Natriuretic peptides have multiple beneficial cardiovascular effects. Previous cross-sectional studies have indicated that obese subjects have lower natriuretic peptide concentrations than those of normal weight. It is not known whether this relative natriuretic peptide deficiency is reversible with weight loss. We studied 132 obese subjects undergoing weight loss surgery with serial measurement of plasma N-terminal pro-B-type natriuretic peptide (NT-proBNP) concentrations at preoperative, early (1 to 2 months), and late postoperative (6 months) points. In addition, 20 subjects also underwent echocardiography at baseline and 6 months after surgery. Significant weight loss was observed after surgery (median body mass index 45.1, 41.0, and 32.9 kg/m2 for the 3 corresponding points, analysis of variance p <0.001). The median NT-proBNP levels increased substantially (31.6, 66.9, and 84.9 pg/ml; p <0.001). The average intrasubject increase in NT-proBNP at the 2 postoperative points was 3.4 and 5.0 times the preoperative level (p <0.001 for both points vs preoperatively). In the multivariate regression models adjusted for clinical characteristics and insulin resistance, the strongest predictor of the change in NT-proBNP level 6 months after weight loss surgery was the change in weight (p = 0.03). Echocardiography showed a mean intrasubject reduction in left ventricular mass index of 18% (p <0.001) and mild improvements in diastolic function, with no change in ejection fraction. In conclusion, we have demonstrated that weight loss is associated with early and sustained increases in NT-proBNP concentrations, despite evidence of preserved systolic and improved diastolic function. These findings suggest a direct, reversible relation between obesity and reduced natriuretic peptide levels.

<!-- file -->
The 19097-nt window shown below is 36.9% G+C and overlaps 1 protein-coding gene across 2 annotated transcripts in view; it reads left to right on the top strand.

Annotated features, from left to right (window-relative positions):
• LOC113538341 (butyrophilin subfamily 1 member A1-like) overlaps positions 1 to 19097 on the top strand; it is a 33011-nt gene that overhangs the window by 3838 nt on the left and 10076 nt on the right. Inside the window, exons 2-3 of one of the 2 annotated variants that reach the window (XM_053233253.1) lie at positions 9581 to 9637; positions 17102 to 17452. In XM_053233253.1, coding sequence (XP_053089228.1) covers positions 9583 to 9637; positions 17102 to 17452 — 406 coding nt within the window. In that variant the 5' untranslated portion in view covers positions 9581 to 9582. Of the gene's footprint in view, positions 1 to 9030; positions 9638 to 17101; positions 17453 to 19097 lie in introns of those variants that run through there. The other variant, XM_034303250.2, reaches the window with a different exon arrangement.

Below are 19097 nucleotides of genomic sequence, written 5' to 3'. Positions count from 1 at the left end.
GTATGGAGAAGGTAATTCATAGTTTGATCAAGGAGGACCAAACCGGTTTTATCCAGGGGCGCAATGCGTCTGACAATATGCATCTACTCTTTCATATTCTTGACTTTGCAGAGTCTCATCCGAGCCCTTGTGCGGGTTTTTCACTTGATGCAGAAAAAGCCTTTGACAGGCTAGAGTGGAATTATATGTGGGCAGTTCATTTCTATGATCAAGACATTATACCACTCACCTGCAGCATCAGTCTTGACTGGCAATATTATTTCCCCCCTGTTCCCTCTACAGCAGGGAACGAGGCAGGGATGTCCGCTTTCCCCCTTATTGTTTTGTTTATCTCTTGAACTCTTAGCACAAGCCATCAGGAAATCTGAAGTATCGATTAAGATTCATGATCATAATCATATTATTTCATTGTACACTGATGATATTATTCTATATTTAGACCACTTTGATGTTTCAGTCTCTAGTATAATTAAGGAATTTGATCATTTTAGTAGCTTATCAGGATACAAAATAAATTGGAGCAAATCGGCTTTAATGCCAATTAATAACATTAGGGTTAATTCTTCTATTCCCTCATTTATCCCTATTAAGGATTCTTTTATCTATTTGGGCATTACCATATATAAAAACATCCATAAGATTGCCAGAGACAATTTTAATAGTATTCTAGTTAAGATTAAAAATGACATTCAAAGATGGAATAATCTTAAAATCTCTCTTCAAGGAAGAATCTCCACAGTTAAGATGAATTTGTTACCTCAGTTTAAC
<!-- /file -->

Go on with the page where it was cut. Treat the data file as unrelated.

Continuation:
ASJC Scopus subject areas
- Cardiology and Cardiovascular Medicine